10 Ways To Stop buying things you don't need

9/14/2016


Picture this. You walk into Pick n Pay hyper store planning to get toothpaste and soap. Next thing you know, an hour has passed and you're in line, ready to check out, standing beside a full cart piled high with chocolates, socks, a few sweets, and an a bowl. The cashier rings it up. "That'll be R263.72."
You swipe your card, too shocked to think about what just happened. It's not until the drive home that the guilt sets in.

This is one of my hardest habits to break. I've been working on it for literally years. I'm getting better, mainly because I've found a system that works for me - making a list and making sure that I stick to it. Some days I falter and other days I get it right. Since I started being more mindful about what I need to do to stop buying things that I don't need, I should I should share my go to strategies with you.

Know your family's weak points 

Since you all share common goals and it's a good idea to try and know each other's areas that could become a hindrance to those goals.  And you and your family should have a very specific and ongoing conversation about the difference between needs and wants. As a family you will hold each other accountable when one of you cross over from want to need.

Figure out the why 

A huge part of stopping a behaviour like frivolous shopping is figuring out why you're doing it. We all have our reasons, each more convincing than the last. The real reason is that there's tons of social pressure to keep up with our neighbours. Get real about the fact that spending is a coping mechanism and a bad habit.

Be mindful 

Choosing to become more mindful while shopping can help you become more discerning between a momentary mistake and a good investment. It’s all about being conscious of what’s happening inside your head when you’re shopping.  This will help you to develop a greater control over your finances and you'll be able to really enjoy the purchases you make without the dread and guilt of having spent too much.

Limit your exposure to advertising 

Nearly every habit is initiated by a trigger or cue. How many of you buy magazines? How many of you have noticed how magazines are increasing their advertising pages but not the content? This is to lure you in. Even though you might not immediately buy what you saw, chances are you will grab it when you see while you are shopping. Try and minimize your exposure to anything with so much advertising.  By intentionally limiting your exposure to advertising, the less likely you are to develop a sudden "need" for the item advertised.

Have a list 

When you go shopping make a list and only buy things on the list. Remember, if you really needed it, it would be on the list! This is especially useful for big stores. They usually have deals but when you have a list you resist the urge! If you see something that you might need, put it on the list and wait a few days. You will probably find that it was a passing fancy.

Limit the money you carry when you go shopping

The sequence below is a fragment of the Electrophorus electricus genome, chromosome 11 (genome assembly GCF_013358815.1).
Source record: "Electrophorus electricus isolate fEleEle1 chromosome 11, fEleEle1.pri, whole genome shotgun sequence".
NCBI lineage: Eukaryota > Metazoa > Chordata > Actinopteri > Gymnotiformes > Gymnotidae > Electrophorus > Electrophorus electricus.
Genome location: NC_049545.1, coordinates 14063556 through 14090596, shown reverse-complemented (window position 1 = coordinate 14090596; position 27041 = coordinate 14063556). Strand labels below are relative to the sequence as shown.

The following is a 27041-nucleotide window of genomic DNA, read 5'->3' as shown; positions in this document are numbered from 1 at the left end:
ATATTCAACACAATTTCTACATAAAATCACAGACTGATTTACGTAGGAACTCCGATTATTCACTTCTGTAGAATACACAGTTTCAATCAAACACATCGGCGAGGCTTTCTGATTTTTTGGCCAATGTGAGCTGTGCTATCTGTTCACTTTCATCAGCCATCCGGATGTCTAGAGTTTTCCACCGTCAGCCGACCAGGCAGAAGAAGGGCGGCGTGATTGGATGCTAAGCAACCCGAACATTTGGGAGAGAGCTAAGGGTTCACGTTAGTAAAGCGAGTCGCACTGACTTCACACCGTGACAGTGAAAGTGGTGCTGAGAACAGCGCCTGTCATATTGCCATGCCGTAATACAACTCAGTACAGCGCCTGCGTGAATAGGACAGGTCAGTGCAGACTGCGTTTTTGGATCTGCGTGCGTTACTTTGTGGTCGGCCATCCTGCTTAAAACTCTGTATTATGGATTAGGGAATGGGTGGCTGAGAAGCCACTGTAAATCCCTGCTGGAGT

Use cash wherever possible for purchases. If you work near a a mall or a lot of shops , having ample money when you go out to lunch will be the ultimate temptation. Take only what you need for your lunch. If its your card then ask a friend to help you remember to keep to a specific budget. The same concept can be applied when going out to shop for your family. Bring just enough money for the things you budgeted for. Without extra money, you'd have to but exactly what you came for.

Don't keep up with your friends

I used to have a colleague that when we go shopping would always expect to buy something just because she was buying. I never succumbed. Sometimes, we shop impulsively because of peer pressure. However, your friends aren’t paying your credit card bills. You have to take control of your own finances. And if you buy something you don’t need, don’t be ashamed to return the item if you have buyer’s remorse.

Shopping is not a past time. 

I used to wonder the mall aimlessly and end up buying what I don't need. Window shopping and trips to the mall for leisure are just temptations. Nothing good comes out of walking into a store without knowing what it is you're going there to buy. Only go to a store or the mall if you have a specific necessity to buy.

Find affordable ways to still enjoy the things you like

I love reading and I could spend a fortune at book stores. Since this was an area where I was spending on, I have started a mini book stokvel with two of my friends. We love the same books. So wee have subscribed to all the SA publishers and other international ones, so that we know what's happening in that world. We then select the books we love, come up with a budget for the books we love and then buy them. Then we take turns reading them. his satisfies my love for reading and doesn't cost me a lot!

Remember this...

For every item you purchase, you have to work a certain number of hours to pay for it. For example, if you are to splurge your money on a handbag, think how many hours of hard work it takes to pay for that bag. This may help you resist from impulsive buying. Keeping your eyes and mind focused on your financial goals can help you resist the urge to spend money.

I personally don’t think there’s anything wrong with buying what you want, as long as you’re financially stable, you’re financially prepared for the future, and you’re mindful about your budget and your spending. The problem is the mindless consumption.

And yeah, there will never be a level where you will be done wanting things. There is always something to upgrade to. Realise that wanting is just an option your mind provides, not an order you have to follow. And if first you don't succeed ... try again and again until you are strong enough to resist all temptations.

What are your tips that help you resist buying things you don't need.



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